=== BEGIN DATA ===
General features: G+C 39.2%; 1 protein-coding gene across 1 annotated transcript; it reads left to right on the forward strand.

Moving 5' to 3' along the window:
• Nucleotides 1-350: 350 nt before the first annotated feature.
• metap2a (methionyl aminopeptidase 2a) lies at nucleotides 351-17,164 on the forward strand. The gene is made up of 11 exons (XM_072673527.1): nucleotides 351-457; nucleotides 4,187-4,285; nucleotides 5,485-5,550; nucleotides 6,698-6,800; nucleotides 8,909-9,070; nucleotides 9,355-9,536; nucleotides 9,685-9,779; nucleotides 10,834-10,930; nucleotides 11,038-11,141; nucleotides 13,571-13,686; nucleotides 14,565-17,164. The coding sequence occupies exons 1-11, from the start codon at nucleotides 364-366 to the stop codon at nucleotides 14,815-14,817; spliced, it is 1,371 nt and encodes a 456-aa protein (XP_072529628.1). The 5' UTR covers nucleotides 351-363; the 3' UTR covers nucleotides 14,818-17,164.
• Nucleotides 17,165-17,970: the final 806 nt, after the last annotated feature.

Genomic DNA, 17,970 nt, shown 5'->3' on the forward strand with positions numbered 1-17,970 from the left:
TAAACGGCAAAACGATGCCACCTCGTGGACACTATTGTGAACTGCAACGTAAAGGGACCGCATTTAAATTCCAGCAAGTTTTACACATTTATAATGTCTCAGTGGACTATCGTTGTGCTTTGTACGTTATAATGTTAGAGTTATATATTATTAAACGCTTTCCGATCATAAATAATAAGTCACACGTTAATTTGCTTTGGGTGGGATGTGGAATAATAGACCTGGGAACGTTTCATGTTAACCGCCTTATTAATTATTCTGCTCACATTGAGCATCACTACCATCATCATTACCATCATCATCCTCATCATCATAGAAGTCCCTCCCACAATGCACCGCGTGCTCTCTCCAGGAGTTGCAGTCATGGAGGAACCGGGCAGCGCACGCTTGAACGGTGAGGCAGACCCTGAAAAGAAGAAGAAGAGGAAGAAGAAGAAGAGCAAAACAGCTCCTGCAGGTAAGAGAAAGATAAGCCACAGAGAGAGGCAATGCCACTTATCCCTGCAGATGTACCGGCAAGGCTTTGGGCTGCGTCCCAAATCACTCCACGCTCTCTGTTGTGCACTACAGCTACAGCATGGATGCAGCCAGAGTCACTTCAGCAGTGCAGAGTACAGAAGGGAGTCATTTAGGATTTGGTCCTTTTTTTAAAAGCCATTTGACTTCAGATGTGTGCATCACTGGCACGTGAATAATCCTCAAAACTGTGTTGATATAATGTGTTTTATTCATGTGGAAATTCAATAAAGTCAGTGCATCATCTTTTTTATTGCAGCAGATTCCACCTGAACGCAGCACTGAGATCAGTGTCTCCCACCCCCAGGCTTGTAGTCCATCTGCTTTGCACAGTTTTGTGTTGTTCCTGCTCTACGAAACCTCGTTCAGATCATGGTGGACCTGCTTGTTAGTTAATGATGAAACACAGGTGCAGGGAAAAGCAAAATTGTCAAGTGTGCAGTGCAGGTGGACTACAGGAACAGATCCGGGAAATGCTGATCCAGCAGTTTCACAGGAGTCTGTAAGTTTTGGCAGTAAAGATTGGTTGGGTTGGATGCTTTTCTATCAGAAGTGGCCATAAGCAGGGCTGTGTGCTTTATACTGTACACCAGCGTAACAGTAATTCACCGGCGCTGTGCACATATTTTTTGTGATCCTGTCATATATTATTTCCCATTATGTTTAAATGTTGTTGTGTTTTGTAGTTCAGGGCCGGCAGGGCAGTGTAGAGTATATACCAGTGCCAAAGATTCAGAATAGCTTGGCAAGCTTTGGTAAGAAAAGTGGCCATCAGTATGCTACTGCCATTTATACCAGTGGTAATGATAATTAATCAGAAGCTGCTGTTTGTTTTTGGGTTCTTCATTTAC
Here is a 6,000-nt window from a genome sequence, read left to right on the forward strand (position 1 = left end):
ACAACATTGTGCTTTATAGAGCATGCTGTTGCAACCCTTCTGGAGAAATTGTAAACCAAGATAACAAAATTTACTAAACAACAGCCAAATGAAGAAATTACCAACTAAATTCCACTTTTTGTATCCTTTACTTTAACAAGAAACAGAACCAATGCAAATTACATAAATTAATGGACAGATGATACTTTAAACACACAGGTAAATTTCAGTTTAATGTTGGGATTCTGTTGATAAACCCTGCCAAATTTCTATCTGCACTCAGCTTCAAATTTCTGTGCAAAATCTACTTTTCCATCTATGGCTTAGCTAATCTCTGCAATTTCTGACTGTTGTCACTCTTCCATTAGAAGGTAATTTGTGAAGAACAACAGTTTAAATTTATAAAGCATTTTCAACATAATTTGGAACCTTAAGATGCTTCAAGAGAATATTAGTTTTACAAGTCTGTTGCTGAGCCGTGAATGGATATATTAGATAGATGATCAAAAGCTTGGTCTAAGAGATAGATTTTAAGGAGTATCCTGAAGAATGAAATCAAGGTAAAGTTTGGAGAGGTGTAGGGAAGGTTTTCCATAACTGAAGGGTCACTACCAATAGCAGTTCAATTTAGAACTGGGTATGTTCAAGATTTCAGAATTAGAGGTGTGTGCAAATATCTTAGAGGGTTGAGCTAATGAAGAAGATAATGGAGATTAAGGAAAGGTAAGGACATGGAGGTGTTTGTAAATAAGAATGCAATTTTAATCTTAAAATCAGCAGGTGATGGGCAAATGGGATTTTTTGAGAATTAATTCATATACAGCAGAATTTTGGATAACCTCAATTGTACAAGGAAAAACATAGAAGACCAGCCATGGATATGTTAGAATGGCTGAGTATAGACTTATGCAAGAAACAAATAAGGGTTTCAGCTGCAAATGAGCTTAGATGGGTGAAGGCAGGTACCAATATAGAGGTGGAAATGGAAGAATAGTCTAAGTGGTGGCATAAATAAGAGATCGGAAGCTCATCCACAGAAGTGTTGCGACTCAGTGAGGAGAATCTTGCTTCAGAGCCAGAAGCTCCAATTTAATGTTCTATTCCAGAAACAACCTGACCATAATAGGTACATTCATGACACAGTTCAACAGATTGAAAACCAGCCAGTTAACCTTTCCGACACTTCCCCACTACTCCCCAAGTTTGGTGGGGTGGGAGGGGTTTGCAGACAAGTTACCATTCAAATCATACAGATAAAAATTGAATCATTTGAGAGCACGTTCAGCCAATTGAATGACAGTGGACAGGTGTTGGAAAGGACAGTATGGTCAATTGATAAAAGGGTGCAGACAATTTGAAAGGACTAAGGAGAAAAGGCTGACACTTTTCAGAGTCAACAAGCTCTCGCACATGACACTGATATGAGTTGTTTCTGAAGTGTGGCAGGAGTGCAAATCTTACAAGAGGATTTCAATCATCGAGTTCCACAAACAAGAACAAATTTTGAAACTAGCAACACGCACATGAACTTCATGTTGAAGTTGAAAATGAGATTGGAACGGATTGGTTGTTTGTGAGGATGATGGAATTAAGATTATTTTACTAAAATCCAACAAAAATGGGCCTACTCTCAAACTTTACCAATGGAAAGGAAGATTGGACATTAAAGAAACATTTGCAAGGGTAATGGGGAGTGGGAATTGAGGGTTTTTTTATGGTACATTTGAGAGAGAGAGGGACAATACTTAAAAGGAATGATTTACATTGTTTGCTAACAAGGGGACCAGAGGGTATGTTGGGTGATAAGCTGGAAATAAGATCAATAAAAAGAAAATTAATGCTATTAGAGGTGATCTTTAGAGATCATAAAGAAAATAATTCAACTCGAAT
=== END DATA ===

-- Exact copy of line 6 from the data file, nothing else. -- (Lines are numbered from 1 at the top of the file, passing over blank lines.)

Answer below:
Genomic DNA, 17,970 nt, shown 5'->3' on the forward strand with positions numbered 1-17,970 from the left: